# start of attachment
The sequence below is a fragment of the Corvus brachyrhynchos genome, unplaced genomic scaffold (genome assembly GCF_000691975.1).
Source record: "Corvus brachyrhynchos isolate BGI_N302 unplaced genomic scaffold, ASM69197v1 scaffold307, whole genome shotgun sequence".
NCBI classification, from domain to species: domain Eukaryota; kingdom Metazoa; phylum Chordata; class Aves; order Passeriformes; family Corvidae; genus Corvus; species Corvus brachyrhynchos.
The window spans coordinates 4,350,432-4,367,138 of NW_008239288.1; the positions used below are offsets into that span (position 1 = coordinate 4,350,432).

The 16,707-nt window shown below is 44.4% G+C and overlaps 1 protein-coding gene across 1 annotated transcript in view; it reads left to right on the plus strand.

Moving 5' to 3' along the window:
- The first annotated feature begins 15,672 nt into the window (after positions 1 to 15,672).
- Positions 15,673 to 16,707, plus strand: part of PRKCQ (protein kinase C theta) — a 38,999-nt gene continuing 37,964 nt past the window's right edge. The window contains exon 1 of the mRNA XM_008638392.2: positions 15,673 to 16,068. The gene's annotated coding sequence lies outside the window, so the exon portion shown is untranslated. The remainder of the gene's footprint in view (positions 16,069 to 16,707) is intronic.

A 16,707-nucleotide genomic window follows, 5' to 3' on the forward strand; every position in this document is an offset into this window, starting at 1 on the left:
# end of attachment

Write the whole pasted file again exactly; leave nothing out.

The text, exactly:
The sequence below is a fragment of the Corvus brachyrhynchos genome, unplaced genomic scaffold (genome assembly GCF_000691975.1).
Source record: "Corvus brachyrhynchos isolate BGI_N302 unplaced genomic scaffold, ASM69197v1 scaffold307, whole genome shotgun sequence".
NCBI classification, from domain to species: domain Eukaryota; kingdom Metazoa; phylum Chordata; class Aves; order Passeriformes; family Corvidae; genus Corvus; species Corvus brachyrhynchos.
The window spans coordinates 4,350,432-4,367,138 of NW_008239288.1; the positions used below are offsets into that span (position 1 = coordinate 4,350,432).

The 16,707-nt window shown below is 44.4% G+C and overlaps 1 protein-coding gene across 1 annotated transcript in view; it reads left to right on the plus strand.

Moving 5' to 3' along the window:
- The first annotated feature begins 15,672 nt into the window (after positions 1 to 15,672).
- Positions 15,673 to 16,707, plus strand: part of PRKCQ (protein kinase C theta) — a 38,999-nt gene continuing 37,964 nt past the window's right edge. The window contains exon 1 of the mRNA XM_008638392.2: positions 15,673 to 16,068. The gene's annotated coding sequence lies outside the window, so the exon portion shown is untranslated. The remainder of the gene's footprint in view (positions 16,069 to 16,707) is intronic.

A 16,707-nucleotide genomic window follows, 5' to 3' on the forward strand; every position in this document is an offset into this window, starting at 1 on the left: